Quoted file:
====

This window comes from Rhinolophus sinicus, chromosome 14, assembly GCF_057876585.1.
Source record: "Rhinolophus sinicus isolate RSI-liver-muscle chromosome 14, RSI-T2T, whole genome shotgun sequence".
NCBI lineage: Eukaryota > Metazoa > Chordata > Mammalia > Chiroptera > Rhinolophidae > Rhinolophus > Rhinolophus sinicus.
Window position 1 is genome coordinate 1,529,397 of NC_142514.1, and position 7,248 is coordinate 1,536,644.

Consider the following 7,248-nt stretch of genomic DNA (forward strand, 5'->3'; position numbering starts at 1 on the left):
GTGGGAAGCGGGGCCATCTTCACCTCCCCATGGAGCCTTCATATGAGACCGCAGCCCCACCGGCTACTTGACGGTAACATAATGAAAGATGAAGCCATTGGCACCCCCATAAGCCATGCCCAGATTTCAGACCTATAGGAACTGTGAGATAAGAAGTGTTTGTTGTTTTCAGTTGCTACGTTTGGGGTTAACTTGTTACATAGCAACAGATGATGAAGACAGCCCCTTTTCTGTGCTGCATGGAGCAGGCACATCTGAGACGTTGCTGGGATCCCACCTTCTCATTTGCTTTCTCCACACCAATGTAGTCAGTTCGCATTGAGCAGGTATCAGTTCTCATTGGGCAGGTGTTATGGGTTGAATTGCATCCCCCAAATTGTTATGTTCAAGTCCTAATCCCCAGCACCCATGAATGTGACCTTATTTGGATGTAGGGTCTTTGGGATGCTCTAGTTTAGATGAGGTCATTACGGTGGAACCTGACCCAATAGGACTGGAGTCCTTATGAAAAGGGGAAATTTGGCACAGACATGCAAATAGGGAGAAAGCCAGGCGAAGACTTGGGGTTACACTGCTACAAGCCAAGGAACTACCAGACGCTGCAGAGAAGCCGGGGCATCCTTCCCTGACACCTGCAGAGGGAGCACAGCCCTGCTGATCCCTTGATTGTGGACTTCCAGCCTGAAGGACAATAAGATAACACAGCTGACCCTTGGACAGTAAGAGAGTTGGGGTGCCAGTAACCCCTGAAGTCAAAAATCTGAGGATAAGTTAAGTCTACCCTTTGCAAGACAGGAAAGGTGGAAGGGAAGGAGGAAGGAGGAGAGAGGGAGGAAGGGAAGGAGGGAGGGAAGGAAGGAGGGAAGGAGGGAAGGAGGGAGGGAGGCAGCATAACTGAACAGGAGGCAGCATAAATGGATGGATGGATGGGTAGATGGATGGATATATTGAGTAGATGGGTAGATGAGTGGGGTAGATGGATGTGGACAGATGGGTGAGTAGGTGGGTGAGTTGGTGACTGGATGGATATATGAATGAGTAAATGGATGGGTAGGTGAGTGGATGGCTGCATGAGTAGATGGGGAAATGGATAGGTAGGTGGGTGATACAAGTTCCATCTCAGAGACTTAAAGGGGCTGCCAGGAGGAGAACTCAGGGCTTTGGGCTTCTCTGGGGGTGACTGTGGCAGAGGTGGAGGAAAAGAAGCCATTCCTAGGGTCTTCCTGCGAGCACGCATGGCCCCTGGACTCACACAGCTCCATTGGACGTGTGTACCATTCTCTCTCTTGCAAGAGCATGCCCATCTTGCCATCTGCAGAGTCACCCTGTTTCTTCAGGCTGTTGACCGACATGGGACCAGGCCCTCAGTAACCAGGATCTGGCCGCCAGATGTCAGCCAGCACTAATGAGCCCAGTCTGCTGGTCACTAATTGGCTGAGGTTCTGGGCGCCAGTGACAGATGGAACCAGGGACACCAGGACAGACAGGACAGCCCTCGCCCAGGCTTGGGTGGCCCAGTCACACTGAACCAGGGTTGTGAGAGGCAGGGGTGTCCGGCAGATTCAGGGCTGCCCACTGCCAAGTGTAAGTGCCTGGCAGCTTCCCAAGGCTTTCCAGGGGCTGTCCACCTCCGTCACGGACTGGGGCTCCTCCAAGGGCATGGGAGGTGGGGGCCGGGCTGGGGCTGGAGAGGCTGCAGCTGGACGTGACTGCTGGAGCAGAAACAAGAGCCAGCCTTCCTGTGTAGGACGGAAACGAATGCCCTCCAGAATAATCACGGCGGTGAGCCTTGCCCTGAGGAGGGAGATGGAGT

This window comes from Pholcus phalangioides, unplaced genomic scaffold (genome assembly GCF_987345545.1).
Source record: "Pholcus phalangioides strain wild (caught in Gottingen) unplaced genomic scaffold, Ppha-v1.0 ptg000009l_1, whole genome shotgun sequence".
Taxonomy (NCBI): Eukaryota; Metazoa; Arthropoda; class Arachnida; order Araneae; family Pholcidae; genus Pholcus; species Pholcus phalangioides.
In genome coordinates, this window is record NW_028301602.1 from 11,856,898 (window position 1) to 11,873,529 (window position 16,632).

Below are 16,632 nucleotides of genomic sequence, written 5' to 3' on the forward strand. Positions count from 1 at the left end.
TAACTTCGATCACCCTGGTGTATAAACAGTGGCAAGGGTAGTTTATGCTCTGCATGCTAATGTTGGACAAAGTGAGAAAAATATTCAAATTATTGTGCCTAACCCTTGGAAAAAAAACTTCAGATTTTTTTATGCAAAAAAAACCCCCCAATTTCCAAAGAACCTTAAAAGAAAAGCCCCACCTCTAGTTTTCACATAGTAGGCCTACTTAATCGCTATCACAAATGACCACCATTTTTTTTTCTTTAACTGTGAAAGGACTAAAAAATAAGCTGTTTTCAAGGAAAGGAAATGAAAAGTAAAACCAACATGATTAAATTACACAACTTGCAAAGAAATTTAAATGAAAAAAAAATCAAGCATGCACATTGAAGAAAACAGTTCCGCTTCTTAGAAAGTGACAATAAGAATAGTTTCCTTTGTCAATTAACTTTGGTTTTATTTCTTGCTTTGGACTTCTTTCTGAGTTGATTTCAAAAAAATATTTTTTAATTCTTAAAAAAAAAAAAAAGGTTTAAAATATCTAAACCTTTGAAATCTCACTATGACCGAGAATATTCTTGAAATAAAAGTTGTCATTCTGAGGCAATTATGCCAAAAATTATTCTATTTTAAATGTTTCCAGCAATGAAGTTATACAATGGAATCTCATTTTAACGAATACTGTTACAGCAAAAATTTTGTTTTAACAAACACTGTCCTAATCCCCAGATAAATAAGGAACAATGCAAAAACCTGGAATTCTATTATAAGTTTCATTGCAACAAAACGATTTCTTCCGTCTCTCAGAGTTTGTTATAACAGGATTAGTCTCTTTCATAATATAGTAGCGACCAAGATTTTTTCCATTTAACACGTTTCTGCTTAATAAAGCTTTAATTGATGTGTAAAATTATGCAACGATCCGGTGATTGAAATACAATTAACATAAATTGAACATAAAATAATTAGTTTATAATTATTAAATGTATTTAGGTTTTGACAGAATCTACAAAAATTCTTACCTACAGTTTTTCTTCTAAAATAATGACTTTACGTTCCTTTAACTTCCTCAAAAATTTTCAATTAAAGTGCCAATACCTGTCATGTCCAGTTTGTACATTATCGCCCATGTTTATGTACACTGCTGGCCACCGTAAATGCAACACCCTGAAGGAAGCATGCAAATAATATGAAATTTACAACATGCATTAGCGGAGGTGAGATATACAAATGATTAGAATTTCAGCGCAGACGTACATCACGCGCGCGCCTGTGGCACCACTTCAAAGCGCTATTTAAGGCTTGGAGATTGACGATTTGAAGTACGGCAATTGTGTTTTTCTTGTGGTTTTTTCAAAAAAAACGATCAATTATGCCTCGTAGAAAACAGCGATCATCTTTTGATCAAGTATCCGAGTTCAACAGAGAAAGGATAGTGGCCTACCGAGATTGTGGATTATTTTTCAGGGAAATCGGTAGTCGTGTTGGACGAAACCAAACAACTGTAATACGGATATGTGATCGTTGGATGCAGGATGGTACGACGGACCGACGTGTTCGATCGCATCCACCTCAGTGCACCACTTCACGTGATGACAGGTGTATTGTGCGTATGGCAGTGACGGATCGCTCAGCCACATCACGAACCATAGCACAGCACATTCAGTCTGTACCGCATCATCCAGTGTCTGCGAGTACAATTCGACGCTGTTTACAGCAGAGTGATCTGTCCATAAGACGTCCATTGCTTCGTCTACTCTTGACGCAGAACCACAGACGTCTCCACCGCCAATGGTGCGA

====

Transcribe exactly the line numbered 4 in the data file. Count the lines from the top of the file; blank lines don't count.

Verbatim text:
Window position 1 is genome coordinate 1,529,397 of NC_142514.1, and position 7,248 is coordinate 1,536,644.